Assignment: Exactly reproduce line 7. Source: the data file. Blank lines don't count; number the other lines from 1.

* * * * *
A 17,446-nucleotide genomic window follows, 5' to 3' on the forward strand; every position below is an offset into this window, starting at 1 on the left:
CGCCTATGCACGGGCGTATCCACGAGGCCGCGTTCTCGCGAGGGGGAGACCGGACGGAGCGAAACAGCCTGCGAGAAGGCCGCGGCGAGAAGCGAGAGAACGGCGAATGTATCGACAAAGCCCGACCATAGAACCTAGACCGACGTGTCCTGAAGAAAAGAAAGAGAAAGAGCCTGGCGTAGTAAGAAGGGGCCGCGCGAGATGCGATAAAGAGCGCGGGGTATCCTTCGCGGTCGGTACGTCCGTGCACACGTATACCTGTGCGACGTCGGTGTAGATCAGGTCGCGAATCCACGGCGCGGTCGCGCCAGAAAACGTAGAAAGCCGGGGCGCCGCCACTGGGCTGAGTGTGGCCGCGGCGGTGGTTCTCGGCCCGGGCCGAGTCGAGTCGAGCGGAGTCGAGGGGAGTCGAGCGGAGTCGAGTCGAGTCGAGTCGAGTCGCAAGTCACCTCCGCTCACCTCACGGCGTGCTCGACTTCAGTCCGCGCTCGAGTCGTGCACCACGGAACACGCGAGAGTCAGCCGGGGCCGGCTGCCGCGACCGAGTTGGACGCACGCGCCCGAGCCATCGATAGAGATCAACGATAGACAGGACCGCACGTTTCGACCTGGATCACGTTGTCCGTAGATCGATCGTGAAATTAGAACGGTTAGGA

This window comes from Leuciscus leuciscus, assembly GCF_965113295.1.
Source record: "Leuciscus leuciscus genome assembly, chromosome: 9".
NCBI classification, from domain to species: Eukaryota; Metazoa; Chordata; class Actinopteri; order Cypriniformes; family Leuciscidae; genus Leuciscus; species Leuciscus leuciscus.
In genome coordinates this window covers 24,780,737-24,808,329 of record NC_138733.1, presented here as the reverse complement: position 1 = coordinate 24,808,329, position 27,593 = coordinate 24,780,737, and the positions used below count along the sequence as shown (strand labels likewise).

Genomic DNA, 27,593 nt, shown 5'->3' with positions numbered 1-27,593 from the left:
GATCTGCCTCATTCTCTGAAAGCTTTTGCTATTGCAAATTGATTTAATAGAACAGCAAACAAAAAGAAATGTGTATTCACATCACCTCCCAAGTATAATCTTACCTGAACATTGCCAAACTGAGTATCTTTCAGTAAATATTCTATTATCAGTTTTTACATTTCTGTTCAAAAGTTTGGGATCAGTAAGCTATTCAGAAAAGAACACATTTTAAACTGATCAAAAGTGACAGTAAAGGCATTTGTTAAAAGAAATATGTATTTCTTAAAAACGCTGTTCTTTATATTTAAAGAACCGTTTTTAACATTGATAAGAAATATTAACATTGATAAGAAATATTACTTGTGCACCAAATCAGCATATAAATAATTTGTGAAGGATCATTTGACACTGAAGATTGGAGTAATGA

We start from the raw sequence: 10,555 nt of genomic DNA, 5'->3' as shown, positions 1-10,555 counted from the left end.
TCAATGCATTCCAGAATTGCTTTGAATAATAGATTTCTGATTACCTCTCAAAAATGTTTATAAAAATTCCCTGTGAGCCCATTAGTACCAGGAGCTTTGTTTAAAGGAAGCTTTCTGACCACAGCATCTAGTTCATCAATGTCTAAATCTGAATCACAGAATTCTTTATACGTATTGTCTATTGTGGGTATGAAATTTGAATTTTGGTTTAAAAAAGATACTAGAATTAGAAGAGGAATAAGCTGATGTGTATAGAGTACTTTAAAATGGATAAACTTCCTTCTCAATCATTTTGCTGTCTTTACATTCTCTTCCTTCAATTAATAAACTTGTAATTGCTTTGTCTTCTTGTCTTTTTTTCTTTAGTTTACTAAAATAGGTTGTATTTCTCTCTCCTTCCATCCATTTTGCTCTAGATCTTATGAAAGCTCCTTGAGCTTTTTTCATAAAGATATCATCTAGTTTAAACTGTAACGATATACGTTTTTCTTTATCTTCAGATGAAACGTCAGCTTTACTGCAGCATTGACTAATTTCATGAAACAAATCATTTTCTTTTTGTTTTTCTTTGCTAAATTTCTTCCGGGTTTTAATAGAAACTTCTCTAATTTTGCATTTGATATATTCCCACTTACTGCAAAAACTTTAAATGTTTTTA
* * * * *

Genomic DNA, 27,593 nt, shown 5'->3' with positions numbered 1-27,593 from the left: